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Hot Plasmids April 2018 - Protein Degradation, Nanoscopy, FIRE-Cas9, and Yeast Expression Tools

Posted by Various Addgenies on Apr 23, 2018 10:00:31 AM

Every quarter we highlight a subset of the new plasmids in the repository through our hot plasmids articles. These articles provide brief summaries of recent plasmid deposits and we they'll make it easier for you to find and use the plasmids you need. Below you'll find our hot plasmid articles from the first quarter of 2018. If you'd ever like to write about a recent plasmid deposit please sign up here.

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TRIM-Away: Targeted Endogenous Protein Degradation

Article contributed by Mary Gearing

CRISPR and RNAi have helped researchers alter DNA sequence and RNA expression - but what if you just want to change protein levels? Until recently, no such tool existed for rapid, customizable protein degradation. Enter TRIM-Away - an antibody-based system developed by the James and Schuh labs. Clift et al. applied TRIM-away to nine proteins in ten ddifferent cell types, including difficult-to-manipulate primary cells, achieving knockdown within 1-2 hr of reagent delivery. TRIM-Away is suitable for both short-and long-lived proteins, and it can even distinguish between protein variants when used with a variant-specific antibody.

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Topics: Hot Plasmids

AAVs for Genome Editing

Posted by Tyler Ford on Mar 27, 2018 9:32:43 AM

Guest blogger Todd Waldman, Professor at Georgetown University, contributed to this post.

Adeno-associated viruses (AAVs) make fantastic gene delivery vehicles for episomal gene expression and are particularly useful for gene delivery to the nervous system. For many years they have also been used to enhance the efficiency of genome editing. In this post we'll walk through a variety of ways you can use AAVs to improve your genome editing experiments (with and without targeted nucleases).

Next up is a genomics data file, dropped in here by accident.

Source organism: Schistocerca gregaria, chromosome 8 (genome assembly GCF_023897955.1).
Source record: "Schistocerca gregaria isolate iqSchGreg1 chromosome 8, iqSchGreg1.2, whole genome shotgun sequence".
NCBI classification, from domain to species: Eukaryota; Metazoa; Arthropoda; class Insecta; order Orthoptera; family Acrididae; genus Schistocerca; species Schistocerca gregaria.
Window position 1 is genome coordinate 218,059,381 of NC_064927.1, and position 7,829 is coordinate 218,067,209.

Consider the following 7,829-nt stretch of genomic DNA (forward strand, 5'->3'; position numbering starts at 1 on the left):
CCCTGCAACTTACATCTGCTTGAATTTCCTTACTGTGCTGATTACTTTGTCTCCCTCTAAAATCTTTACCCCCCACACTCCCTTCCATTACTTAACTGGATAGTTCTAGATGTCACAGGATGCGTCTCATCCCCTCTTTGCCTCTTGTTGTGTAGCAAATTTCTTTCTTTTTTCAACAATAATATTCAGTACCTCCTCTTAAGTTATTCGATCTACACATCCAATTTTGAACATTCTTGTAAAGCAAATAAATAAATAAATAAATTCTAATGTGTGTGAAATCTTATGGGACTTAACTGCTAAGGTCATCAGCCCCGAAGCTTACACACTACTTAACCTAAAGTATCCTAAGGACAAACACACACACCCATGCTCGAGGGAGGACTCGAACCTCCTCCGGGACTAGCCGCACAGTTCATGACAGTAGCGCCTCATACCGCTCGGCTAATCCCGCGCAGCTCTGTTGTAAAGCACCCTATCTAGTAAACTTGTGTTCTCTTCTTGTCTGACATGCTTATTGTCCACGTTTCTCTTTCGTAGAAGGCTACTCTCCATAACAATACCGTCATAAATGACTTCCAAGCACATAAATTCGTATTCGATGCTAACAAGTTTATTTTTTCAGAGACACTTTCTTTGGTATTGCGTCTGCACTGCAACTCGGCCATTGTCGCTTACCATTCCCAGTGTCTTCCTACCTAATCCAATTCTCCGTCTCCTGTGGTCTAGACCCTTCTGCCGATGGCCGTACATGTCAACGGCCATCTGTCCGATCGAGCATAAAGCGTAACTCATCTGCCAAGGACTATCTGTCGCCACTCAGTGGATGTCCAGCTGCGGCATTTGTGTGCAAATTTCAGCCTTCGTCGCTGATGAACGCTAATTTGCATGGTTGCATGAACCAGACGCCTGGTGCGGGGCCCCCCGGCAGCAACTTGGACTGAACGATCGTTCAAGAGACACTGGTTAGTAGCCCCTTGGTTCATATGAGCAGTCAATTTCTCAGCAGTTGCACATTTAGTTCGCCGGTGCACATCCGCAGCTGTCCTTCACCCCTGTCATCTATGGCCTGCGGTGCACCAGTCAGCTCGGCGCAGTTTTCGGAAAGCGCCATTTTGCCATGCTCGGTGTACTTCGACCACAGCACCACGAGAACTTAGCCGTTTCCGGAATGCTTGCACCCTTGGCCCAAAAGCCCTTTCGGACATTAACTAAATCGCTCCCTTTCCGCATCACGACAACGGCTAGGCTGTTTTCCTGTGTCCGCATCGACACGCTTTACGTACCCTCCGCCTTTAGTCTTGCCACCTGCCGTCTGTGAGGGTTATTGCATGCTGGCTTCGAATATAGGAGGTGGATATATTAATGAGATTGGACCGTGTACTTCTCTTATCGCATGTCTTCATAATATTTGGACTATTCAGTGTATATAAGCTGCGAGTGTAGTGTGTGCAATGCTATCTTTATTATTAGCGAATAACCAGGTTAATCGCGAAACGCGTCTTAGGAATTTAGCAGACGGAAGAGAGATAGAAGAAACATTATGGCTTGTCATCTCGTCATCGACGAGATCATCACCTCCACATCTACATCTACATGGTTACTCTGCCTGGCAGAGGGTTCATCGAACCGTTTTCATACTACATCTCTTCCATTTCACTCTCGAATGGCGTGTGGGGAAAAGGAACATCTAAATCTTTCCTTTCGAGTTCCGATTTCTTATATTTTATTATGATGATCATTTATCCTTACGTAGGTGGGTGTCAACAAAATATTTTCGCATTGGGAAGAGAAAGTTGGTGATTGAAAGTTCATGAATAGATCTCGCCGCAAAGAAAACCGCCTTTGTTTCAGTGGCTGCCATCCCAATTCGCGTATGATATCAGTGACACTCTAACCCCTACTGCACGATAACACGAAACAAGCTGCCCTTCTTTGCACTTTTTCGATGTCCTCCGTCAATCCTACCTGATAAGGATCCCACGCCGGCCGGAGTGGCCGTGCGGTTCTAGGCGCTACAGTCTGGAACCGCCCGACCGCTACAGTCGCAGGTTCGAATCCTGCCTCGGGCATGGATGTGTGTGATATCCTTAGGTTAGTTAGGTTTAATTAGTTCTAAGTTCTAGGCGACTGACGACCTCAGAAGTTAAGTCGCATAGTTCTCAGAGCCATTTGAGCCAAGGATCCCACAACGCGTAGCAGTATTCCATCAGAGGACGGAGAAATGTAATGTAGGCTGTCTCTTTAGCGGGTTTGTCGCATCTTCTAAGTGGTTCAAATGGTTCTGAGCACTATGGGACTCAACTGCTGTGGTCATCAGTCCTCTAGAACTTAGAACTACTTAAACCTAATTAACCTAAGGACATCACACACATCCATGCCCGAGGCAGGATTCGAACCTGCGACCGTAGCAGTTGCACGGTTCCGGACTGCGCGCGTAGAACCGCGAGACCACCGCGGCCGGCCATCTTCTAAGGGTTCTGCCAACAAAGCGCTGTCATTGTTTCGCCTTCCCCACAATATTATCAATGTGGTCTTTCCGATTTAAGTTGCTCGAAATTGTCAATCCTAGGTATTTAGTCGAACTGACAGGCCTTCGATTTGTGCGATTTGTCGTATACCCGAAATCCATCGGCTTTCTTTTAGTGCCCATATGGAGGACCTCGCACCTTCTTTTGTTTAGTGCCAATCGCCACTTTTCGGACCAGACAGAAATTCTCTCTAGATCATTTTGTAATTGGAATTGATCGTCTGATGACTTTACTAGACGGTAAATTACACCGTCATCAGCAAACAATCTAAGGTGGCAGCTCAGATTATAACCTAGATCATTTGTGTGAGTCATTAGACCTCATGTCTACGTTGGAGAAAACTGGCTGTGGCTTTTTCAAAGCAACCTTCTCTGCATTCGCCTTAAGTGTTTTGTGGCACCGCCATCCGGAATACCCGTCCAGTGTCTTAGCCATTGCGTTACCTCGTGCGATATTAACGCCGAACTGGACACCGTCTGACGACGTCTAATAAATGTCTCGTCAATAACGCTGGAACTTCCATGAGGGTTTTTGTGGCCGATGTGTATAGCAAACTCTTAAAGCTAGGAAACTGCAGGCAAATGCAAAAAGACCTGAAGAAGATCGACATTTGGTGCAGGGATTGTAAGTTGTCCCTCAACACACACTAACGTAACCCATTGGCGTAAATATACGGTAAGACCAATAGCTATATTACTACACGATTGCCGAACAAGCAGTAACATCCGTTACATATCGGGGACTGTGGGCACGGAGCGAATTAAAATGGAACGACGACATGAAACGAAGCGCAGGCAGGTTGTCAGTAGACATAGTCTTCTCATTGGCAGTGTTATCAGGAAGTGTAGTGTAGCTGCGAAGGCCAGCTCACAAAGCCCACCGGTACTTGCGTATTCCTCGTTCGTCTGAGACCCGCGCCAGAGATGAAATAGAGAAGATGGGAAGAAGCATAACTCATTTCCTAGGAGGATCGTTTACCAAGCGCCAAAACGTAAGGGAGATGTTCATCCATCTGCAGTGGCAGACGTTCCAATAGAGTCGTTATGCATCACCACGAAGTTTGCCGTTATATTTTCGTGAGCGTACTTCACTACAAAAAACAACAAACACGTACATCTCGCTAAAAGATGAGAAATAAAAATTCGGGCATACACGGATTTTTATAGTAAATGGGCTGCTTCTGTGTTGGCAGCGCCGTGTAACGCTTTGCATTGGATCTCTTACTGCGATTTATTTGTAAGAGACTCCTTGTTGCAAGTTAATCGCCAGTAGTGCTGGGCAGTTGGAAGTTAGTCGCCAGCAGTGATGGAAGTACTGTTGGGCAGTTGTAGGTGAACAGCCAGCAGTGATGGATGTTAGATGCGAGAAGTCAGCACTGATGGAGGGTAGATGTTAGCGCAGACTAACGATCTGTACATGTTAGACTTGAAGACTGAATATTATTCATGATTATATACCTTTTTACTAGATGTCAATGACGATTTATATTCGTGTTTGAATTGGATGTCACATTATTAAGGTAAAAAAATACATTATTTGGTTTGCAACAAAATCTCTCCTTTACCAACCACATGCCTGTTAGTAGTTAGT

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Topics: Hot Plasmids, Viral Vectors

New Neuroscience Tool: The SF-iGluSnFr Glutamate Sensor

Posted by Tyler Ford on Mar 8, 2018 9:00:00 AM

In a previous blog post we discussed how fluorescent proteins can be used to construct biosensors, biological tools that monitor processes or detect molecules. Here we’ll be diving into the details surrounding SF-iGluSnFr, a recently upgraded biosensor designed to detect glutamate.

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Topics: Hot Plasmids, Fluorescent Proteins

Plasmids 101: Secondary Nanobody Toolbox

Posted by Beth Kenkel on Feb 27, 2018 9:04:41 AM

Western blots. ELISAs. Immunofluorescence. What do all of these techniques have in common? They all typically require secondary antibodies, frequently of the mouse or rabbit variety. While antibodies certainly aren’t “broken,” their production does require continued animal sacrifice. Could there be an alternative method for immunodetection? Enter the Görlich lab and their anti-mouse and -rabbit IgG secondary nanobodies toolbox. Nanobodies are like tiny antibodies which work just as well, if not better, than antibodies for all of the above listed molecular techniques, but they can also be expressed in bacteria and extracted with common protein purification methods. Read on to learn more about nanobodies and how their structure and function compare to IgG antibodies, as well as how to produce them for use in your lab.

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Topics: Hot Plasmids, Plasmids 101

In Vivo Biotinylation of Bacterial Fusion Proteins

Posted by Guest Blogger on Jan 25, 2018 9:09:35 AM

This post was contributed by guest blogger Jon Backstrom, a biochemist in the Vanderbilt Eye Institute and Tonia Rex's lab.

A common strategy to determine the binding kinetics of a purified protein involves immobilization on a solid support. This allows washing away of unbound material to calculate the amount of bound ligand (after subtracting out non-specific binding). Historically, glutathione-S-transferase (GST) fusion proteins have been immobilized on a reduced glutathione matrix. The advantage of a fusion protein is the efficient purification of an already immobilized target protein. The disadvantage is that the GST moiety, which forms dimers, may influence binding kinetics of the target ligand. Another important consideration is whether the affinity of an experimental protein-ligand interaction approaches that of GST-glutathione.

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Topics: Plasmid Technology, Hot Plasmids, Techniques

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